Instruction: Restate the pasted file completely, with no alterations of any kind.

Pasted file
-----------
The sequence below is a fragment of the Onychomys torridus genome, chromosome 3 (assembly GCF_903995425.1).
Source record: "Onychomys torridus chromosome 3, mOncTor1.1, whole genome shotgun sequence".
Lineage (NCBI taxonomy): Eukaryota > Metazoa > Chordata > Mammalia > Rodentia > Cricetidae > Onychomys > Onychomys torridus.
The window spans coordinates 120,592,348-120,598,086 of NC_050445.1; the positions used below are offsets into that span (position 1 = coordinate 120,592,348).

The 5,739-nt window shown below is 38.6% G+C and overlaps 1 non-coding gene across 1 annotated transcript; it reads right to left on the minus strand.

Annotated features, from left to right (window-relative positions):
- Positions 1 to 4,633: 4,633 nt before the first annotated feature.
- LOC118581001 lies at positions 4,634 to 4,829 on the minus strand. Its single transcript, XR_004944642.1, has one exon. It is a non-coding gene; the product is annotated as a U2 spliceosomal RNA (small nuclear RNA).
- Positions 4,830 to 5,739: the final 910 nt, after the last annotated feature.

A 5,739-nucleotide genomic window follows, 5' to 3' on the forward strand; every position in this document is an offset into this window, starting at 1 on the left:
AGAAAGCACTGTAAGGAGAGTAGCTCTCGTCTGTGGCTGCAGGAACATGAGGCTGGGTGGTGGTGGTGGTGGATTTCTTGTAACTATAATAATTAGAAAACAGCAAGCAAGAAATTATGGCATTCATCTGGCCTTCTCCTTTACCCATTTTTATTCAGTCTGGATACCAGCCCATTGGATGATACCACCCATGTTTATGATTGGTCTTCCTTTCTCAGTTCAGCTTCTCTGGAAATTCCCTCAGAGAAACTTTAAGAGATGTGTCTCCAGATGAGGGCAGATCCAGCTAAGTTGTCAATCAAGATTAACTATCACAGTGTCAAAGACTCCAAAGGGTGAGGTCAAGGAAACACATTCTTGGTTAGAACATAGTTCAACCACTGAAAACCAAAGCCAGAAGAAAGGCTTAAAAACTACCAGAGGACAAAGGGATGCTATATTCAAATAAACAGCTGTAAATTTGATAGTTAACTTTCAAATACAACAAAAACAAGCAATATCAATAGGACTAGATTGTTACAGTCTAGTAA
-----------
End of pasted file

The sequence below is a fragment of the Onychomys torridus genome, chromosome 3 (assembly GCF_903995425.1).
Source record: "Onychomys torridus chromosome 3, mOncTor1.1, whole genome shotgun sequence".
Lineage (NCBI taxonomy): Eukaryota > Metazoa > Chordata > Mammalia > Rodentia > Cricetidae > Onychomys > Onychomys torridus.
The window spans coordinates 120,592,348-120,598,086 of NC_050445.1; the positions used below are offsets into that span (position 1 = coordinate 120,592,348).

The 5,739-nt window shown below is 38.6% G+C and overlaps 1 non-coding gene across 1 annotated transcript; it reads right to left on the minus strand.

Annotated features, from left to right (window-relative positions):
- Positions 1 to 4,633: 4,633 nt before the first annotated feature.
- LOC118581001 lies at positions 4,634 to 4,829 on the minus strand. Its single transcript, XR_004944642.1, has one exon. It is a non-coding gene; the product is annotated as a U2 spliceosomal RNA (small nuclear RNA).
- Positions 4,830 to 5,739: the final 910 nt, after the last annotated feature.

A 5,739-nucleotide genomic window follows, 5' to 3' on the forward strand; every position in this document is an offset into this window, starting at 1 on the left:
AGAAAGCACTGTAAGGAGAGTAGCTCTCGTCTGTGGCTGCAGGAACATGAGGCTGGGTGGTGGTGGTGGTGGATTTCTTGTAACTATAATAATTAGAAAACAGCAAGCAAGAAATTATGGCATTCATCTGGCCTTCTCCTTTACCCATTTTTATTCAGTCTGGATACCAGCCCATTGGATGATACCACCCATGTTTATGATTGGTCTTCCTTTCTCAGTTCAGCTTCTCTGGAAATTCCCTCAGAGAAACTTTAAGAGATGTGTCTCCAGATGAGGGCAGATCCAGCTAAGTTGTCAATCAAGATTAACTATCACAGTGTCAAAGACTCCAAAGGGTGAGGTCAAGGAAACACATTCTTGGTTAGAACATAGTTCAACCACTGAAAACCAAAGCCAGAAGAAAGGCTTAAAAACTACCAGAGGACAAAGGGATGCTATATTCAAATAAACAGCTGTAAATTTGATAGTTAACTTTCAAATACAACAAAAACAAGCAATATCAATAGGACTAGATTGTTACAGTCTAGTAA